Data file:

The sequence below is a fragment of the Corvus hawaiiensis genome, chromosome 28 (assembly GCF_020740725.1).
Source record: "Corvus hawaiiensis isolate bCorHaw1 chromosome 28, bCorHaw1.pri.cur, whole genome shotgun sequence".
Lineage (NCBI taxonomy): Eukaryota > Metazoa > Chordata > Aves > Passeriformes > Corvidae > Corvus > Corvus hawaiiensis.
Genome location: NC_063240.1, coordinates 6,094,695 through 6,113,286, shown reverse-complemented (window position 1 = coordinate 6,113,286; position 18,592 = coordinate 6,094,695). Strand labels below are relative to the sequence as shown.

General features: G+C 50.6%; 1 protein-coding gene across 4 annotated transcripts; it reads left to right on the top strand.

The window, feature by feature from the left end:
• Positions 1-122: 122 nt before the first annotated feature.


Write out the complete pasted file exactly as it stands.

The sequence below is a fragment of the Corvus hawaiiensis genome, chromosome 28 (assembly GCF_020740725.1).
Source record: "Corvus hawaiiensis isolate bCorHaw1 chromosome 28, bCorHaw1.pri.cur, whole genome shotgun sequence".
Lineage (NCBI taxonomy): Eukaryota > Metazoa > Chordata > Aves > Passeriformes > Corvidae > Corvus > Corvus hawaiiensis.
Genome location: NC_063240.1, coordinates 6,094,695 through 6,113,286, shown reverse-complemented (window position 1 = coordinate 6,113,286; position 18,592 = coordinate 6,094,695). Strand labels below are relative to the sequence as shown.

General features: G+C 50.6%; 1 protein-coding gene across 4 annotated transcripts; it reads left to right on the top strand.

The window, feature by feature from the left end:
• Positions 1-122: 122 nt before the first annotated feature.